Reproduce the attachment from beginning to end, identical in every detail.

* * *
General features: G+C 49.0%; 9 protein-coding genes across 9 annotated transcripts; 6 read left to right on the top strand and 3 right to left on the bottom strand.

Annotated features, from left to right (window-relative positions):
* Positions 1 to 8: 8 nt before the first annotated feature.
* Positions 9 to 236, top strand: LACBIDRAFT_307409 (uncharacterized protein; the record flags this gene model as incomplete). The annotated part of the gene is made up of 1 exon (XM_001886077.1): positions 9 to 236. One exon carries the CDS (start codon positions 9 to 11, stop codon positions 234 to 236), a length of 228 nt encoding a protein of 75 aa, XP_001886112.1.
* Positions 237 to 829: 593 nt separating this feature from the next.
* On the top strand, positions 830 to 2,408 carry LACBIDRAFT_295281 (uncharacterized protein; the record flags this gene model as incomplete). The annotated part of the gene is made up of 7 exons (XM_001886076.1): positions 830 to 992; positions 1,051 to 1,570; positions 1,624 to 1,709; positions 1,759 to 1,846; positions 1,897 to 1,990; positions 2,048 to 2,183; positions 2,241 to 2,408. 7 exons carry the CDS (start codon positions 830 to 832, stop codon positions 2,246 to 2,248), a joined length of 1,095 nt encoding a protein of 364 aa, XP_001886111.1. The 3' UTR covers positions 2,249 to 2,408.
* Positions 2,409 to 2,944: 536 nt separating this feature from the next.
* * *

General features: G+C 49.0%; 9 protein-coding genes across 9 annotated transcripts; 6 read left to right on the top strand and 3 right to left on the bottom strand.

Annotated features, from left to right (window-relative positions):
* Positions 1 to 8: 8 nt before the first annotated feature.
* Positions 9 to 236, top strand: LACBIDRAFT_307409 (uncharacterized protein; the record flags this gene model as incomplete). The annotated part of the gene is made up of 1 exon (XM_001886077.1): positions 9 to 236. One exon carries the CDS (start codon positions 9 to 11, stop codon positions 234 to 236), a length of 228 nt encoding a protein of 75 aa, XP_001886112.1.
* Positions 237 to 829: 593 nt separating this feature from the next.
* On the top strand, positions 830 to 2,408 carry LACBIDRAFT_295281 (uncharacterized protein; the record flags this gene model as incomplete). The annotated part of the gene is made up of 7 exons (XM_001886076.1): positions 830 to 992; positions 1,051 to 1,570; positions 1,624 to 1,709; positions 1,759 to 1,846; positions 1,897 to 1,990; positions 2,048 to 2,183; positions 2,241 to 2,408. 7 exons carry the CDS (start codon positions 830 to 832, stop codon positions 2,246 to 2,248), a joined length of 1,095 nt encoding a protein of 364 aa, XP_001886111.1. The 3' UTR covers positions 2,249 to 2,408.
* Positions 2,409 to 2,944: 536 nt separating this feature from the next.